You know those days where every single thing that could possibly go wrong does, and quite spectacularly? You wake up an hour before your alarm and can’t get back to sleep, even though you’ve only been in bed for a grand total of three and a half hours. You go to work hungover and end up having to work about an hour and a half over time when all you want to do is sleep. Plus, the money that gets direct debited out of your account was a lot more than you thought. And you don’t realise it until you are with your friend at the movie checkout and your card declined. Pile on top of that financial problems and family drama and that was my day. Probably shouldn’t have gotten out of bed this morning. But when things get like this, I change into my pyjamas, snuggle under my favourite blanket (Adairs Union Jack throw rug, just in case anyone wanted to know), and turn on the TV.
I know. Shock horror. I’m a writer. I should read, or write to escape reality surely? But no. Reading requires way too much concentration and writing makes me focus on my problems. You know, actually deal with them. So when life takes every single possible wrong turn, I prefer to watch comedies. Or superhero movies. Both for the same reason: everything is resolved in the end. Whether it’s because of the main characters pluck and good heart, or because the bad guys don’t stand a chance against the Avengers Initiative, the problem is always fixed. And for half an hour, or three hours, it’s easy to pretend that that is how the world works. If you work hard enough, or are nice enough, everything falls into place.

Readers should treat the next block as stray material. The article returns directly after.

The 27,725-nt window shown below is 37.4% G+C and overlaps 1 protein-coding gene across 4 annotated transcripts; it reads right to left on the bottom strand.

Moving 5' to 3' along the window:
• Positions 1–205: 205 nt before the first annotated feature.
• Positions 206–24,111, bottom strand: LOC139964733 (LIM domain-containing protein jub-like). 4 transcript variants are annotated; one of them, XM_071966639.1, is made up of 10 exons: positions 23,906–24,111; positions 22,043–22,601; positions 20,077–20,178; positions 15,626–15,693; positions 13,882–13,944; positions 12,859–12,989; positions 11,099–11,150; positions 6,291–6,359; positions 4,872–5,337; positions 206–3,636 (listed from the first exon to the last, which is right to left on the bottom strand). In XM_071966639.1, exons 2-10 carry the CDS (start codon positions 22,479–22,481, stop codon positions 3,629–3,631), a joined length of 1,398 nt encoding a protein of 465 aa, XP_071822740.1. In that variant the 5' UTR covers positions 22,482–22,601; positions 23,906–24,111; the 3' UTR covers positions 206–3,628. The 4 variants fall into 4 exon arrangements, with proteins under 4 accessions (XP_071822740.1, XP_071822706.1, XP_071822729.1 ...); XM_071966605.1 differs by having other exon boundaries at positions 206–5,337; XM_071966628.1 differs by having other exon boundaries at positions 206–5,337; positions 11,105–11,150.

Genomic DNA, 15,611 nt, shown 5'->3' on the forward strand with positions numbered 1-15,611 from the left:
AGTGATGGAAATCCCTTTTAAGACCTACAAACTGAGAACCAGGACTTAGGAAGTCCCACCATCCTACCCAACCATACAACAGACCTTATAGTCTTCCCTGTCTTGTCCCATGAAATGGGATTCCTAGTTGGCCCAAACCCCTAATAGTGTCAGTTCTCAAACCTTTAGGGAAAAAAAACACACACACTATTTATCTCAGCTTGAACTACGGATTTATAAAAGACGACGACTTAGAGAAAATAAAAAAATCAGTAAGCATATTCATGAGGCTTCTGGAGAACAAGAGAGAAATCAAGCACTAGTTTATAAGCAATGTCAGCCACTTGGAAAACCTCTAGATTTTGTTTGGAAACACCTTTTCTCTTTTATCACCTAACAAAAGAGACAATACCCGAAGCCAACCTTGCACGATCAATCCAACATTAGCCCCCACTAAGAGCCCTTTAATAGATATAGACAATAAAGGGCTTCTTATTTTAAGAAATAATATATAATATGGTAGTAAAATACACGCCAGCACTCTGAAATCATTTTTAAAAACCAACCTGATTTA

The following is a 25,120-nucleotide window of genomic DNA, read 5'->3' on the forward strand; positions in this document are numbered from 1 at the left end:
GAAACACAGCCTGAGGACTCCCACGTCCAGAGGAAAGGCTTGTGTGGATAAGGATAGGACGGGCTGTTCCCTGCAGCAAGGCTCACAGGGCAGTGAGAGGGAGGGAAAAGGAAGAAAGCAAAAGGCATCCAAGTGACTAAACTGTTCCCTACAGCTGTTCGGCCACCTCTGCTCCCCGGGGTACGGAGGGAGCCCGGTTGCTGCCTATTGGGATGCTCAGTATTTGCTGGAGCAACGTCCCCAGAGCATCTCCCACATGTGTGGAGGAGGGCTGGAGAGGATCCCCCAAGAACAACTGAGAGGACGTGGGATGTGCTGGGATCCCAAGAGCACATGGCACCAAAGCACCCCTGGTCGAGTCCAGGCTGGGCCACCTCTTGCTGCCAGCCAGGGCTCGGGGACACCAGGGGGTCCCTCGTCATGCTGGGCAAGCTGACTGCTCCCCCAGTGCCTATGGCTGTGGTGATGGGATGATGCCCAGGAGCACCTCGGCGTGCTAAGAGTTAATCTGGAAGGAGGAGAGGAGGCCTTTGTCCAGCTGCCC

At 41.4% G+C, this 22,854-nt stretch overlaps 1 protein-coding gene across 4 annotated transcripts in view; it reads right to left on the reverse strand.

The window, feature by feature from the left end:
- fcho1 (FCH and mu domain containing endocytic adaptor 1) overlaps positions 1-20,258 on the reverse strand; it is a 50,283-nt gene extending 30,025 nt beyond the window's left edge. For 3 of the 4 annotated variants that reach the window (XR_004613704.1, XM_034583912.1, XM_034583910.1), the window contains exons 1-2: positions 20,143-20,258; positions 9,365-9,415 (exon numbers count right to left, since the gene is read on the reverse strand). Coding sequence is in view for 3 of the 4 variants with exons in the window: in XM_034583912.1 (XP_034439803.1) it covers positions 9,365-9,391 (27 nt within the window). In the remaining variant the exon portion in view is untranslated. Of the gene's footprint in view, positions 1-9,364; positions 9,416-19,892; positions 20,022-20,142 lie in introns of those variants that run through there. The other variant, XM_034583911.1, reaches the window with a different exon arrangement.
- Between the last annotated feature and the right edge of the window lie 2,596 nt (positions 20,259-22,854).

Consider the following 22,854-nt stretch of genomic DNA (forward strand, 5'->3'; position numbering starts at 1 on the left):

I think that’s why I like Ironman so much (not just because Robert Downey Jr. is amazing). Tony Stark is an ordinary man, with an incredible intellect and because of that intellect, he can achieve anything. Now I know what you’re thinking: Tony Stark is richer than God. But take your mind back to 2008, when Tony was kidnapped and forced to work on a missile for a terrorist group. Instead, he made Ironman Mark I, with little more than scrap metal and a haphazard array of electronics. And he did that without his father’s money, or his almost infinite resources. Moments like that in a movie make me feel better. I mean, how often do someone’s God given talents actually help them in real life? Almost never.
Maybe this is just the whining of a struggling uni student. But it feels better to write it all down anyway.